With Google Music, Amazon Cloud Player and iCloud, there has never been an easier — or more confusing — time to buy music. Avowed music geek Dan Kantor of exfm tells you everything you need to know about how (and where) you should buy your music online.
Let’s just face it — anytime some new start-up comes along and tries to innovate around the idea of music, it is hit by some roadblocks. Latest one to realize that — Turntable.fm. The social music discovery service is now unavailable to International visitors and is now restricted to just the US residents. In a tweet this morning, the company shared the news with its followers.
It is a shame considering Turntable.fm was just beginning to blow up and ushering in a new era of music consumption. In a few weeks, Turntable.fm (formerly Stickybits) had attracted 140,000 members and was being actively pursued by investors. Many were skeptical of the legality of the service and the current actions are only going to increase investor skepticism.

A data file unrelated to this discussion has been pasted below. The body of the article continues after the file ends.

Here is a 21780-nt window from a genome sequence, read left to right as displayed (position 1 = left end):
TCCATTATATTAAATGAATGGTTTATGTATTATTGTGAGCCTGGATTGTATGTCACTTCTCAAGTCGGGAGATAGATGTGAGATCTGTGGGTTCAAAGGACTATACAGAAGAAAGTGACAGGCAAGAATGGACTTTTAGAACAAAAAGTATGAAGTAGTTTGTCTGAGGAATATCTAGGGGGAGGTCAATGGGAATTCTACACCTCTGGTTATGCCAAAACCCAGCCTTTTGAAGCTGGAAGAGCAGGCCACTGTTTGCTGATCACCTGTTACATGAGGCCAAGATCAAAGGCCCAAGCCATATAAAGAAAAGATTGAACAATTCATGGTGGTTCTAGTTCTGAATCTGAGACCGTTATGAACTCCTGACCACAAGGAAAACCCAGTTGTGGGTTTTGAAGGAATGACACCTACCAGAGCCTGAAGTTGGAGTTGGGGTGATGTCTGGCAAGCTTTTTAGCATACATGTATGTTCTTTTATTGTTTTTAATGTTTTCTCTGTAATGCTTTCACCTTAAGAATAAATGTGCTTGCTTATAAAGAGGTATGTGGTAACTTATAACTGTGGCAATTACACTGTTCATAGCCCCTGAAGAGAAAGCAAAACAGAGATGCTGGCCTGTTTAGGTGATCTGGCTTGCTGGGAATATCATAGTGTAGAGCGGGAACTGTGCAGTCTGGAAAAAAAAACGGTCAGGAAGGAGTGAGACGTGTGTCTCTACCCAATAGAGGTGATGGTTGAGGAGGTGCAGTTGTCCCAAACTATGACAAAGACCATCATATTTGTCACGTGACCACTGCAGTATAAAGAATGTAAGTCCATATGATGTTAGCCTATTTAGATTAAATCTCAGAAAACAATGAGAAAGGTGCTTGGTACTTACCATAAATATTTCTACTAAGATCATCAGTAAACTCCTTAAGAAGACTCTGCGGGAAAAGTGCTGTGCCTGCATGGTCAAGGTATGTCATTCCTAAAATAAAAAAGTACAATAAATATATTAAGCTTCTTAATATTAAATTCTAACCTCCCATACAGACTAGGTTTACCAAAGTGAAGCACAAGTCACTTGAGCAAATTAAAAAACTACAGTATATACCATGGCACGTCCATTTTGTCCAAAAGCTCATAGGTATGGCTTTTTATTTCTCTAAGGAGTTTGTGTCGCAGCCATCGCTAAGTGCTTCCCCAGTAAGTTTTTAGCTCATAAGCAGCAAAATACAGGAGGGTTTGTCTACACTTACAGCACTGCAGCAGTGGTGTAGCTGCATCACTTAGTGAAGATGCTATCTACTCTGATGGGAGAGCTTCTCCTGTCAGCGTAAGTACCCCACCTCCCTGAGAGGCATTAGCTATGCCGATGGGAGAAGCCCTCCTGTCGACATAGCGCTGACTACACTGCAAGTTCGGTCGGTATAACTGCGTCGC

Being supremely addicted to Turntable.fm, I hope this little startup finds a way to first survive and then thrive, because it has a lot of potential. Olga Nunes, a San Francisco-based musician used Turntable.fm to get traction and push sales of her music. I think this is the read potential of Turntable.fm — artists and fans, all in one room, driving sales. Say what Lady Gaga???
What is Turntable.fm? Here is what I wrote in a previous post.
Turntable.fm is a New York City-based social music listening and discovery service that is spreading on the web like wildfire. The idea behind the service is pretty simple: You sign-up by using your Facebook credentials, create a music listening room and invite people to come join you in the room. You can create a playlist by selecting songs from the service or upload your tracks. Others can join, and become co-deejays.
If you don’t want to deejay, you can skip from one room to another based on musical interests. You can chat with others and share your playlists. You even get your own avatar that bobs to music. The whole experience is not just about music. It’s about finding others who enjoy music and forming relationships with them — albeit transient ones.